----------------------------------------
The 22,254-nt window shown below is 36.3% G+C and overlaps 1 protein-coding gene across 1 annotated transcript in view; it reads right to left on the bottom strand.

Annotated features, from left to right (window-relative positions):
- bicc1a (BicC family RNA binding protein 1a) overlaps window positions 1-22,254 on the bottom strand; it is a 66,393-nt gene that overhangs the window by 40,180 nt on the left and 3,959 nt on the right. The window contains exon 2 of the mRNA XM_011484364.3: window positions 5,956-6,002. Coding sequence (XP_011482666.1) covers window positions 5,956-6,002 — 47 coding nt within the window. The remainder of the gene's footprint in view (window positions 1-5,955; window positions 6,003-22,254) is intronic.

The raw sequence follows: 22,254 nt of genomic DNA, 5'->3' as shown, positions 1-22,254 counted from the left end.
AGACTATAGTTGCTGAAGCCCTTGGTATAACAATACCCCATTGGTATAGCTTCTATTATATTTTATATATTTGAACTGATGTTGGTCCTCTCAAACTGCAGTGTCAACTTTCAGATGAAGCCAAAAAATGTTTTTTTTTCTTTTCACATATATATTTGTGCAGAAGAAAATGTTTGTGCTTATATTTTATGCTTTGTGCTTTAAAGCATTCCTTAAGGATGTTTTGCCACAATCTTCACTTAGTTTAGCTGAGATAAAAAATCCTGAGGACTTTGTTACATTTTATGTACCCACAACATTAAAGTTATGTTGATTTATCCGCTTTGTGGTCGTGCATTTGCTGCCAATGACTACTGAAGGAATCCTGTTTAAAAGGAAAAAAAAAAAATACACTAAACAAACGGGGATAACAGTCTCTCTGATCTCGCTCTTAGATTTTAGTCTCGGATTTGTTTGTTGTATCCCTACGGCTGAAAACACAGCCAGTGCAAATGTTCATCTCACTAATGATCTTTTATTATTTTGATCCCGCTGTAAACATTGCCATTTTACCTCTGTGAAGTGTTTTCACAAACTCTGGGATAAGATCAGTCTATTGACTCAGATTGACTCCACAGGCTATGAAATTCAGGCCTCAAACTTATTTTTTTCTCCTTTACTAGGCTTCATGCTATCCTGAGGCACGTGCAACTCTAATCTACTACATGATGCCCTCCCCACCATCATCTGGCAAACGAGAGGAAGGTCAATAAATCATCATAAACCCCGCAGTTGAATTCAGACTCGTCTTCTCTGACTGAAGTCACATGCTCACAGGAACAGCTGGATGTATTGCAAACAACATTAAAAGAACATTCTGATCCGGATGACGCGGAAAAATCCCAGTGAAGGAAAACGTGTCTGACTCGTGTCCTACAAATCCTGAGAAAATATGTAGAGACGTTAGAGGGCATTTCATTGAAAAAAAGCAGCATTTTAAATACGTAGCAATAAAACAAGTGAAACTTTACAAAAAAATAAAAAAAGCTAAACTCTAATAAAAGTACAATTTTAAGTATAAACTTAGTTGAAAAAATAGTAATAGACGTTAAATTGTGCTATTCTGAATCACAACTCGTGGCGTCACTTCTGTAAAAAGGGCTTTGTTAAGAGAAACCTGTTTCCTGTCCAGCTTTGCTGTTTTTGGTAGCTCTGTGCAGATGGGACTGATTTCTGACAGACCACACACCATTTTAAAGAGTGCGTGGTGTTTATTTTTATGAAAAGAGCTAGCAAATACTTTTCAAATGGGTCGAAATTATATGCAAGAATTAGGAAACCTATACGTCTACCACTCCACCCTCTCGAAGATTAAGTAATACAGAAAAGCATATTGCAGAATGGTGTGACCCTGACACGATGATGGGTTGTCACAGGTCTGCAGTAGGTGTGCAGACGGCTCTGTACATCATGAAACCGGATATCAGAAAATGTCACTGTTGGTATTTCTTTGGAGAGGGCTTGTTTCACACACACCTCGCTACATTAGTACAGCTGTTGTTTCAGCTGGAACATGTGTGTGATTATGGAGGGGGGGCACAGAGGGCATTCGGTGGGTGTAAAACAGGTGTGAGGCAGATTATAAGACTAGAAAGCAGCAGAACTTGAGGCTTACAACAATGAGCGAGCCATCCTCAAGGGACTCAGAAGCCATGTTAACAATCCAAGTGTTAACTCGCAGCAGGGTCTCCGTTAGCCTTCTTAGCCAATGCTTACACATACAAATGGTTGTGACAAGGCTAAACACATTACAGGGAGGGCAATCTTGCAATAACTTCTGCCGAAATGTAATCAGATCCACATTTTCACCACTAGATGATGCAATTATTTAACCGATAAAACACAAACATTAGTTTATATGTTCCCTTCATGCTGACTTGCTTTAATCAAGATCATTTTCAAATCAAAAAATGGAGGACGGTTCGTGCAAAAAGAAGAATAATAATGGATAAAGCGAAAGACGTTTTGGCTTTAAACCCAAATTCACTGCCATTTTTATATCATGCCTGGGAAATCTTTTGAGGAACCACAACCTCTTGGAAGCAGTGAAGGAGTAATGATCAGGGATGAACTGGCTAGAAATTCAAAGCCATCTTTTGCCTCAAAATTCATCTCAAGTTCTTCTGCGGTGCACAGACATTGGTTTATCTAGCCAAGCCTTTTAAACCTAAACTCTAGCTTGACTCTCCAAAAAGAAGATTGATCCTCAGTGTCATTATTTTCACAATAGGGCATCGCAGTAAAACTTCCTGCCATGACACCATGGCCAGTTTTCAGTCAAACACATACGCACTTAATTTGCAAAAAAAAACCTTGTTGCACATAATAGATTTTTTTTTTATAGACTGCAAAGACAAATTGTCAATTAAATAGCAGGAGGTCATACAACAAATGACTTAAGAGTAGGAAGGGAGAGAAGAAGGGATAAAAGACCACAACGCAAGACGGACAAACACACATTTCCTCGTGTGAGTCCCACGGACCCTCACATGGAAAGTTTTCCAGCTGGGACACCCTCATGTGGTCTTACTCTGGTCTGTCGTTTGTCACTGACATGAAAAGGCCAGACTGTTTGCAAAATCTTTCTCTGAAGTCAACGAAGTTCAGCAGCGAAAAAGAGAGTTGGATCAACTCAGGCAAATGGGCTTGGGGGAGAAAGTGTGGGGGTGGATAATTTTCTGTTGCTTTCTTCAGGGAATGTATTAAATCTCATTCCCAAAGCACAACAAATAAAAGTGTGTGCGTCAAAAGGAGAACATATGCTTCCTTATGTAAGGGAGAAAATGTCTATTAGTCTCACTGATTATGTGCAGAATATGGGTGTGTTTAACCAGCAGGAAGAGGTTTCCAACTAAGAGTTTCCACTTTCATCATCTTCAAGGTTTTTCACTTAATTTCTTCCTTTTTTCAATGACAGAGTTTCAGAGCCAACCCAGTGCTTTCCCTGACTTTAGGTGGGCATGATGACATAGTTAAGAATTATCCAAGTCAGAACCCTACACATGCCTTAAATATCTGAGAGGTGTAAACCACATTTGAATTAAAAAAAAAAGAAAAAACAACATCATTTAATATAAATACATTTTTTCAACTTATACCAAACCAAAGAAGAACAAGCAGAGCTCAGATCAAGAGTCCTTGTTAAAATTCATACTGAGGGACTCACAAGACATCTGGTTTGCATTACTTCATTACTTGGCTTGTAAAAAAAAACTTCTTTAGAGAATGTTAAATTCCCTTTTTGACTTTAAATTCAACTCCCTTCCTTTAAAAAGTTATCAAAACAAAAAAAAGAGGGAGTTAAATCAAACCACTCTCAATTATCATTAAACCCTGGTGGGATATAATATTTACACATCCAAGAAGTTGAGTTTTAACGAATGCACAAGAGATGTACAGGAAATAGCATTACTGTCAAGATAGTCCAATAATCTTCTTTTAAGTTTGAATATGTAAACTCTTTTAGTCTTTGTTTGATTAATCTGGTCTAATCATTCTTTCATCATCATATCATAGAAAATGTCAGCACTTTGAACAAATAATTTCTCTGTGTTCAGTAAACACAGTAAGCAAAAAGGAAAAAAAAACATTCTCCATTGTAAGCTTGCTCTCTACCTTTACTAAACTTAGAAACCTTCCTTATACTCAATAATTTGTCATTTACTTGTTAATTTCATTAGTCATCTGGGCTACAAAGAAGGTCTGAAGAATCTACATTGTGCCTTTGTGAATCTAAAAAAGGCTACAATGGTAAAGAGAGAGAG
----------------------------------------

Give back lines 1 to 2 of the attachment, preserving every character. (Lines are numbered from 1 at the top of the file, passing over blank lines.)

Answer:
The 22,254-nt window shown below is 36.3% G+C and overlaps 1 protein-coding gene across 1 annotated transcript in view; it reads right to left on the bottom strand.

Annotated features, from left to right (window-relative positions):